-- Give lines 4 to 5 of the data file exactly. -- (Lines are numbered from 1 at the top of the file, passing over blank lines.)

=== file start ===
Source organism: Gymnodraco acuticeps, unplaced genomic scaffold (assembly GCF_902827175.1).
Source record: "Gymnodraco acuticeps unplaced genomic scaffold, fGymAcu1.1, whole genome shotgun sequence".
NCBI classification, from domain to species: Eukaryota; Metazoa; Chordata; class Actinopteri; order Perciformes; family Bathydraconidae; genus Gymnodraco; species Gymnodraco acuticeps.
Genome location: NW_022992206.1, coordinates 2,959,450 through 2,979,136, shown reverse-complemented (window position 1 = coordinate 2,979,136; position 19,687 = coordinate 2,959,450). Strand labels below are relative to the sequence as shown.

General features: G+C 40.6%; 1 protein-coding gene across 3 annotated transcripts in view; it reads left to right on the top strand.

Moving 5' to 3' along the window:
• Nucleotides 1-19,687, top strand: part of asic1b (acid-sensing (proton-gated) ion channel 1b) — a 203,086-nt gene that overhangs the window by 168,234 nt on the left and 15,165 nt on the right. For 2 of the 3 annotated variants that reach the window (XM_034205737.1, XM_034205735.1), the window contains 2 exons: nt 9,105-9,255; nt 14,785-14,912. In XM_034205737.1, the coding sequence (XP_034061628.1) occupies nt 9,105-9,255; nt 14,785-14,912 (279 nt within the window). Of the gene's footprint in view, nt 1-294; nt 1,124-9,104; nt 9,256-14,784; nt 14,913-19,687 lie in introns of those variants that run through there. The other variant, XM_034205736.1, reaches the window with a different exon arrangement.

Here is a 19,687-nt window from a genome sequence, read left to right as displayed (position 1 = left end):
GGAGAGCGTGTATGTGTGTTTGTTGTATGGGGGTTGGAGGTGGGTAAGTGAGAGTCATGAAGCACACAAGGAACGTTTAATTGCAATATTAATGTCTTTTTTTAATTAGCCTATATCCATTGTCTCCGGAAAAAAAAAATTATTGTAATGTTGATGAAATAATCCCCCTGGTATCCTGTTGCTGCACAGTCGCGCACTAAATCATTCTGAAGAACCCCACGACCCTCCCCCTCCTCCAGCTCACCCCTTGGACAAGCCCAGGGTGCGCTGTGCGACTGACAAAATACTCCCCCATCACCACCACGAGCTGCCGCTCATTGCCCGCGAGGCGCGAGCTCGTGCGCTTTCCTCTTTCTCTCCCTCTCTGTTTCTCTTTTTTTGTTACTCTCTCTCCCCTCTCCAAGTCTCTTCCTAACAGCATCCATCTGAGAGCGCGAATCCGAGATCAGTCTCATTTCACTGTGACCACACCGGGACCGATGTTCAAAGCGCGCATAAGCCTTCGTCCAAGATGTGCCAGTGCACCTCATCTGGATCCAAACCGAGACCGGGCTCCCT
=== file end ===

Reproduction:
Genome location: NW_022992206.1, coordinates 2,959,450 through 2,979,136, shown reverse-complemented (window position 1 = coordinate 2,979,136; position 19,687 = coordinate 2,959,450). Strand labels below are relative to the sequence as shown.

General features: G+C 40.6%; 1 protein-coding gene across 3 annotated transcripts in view; it reads left to right on the top strand.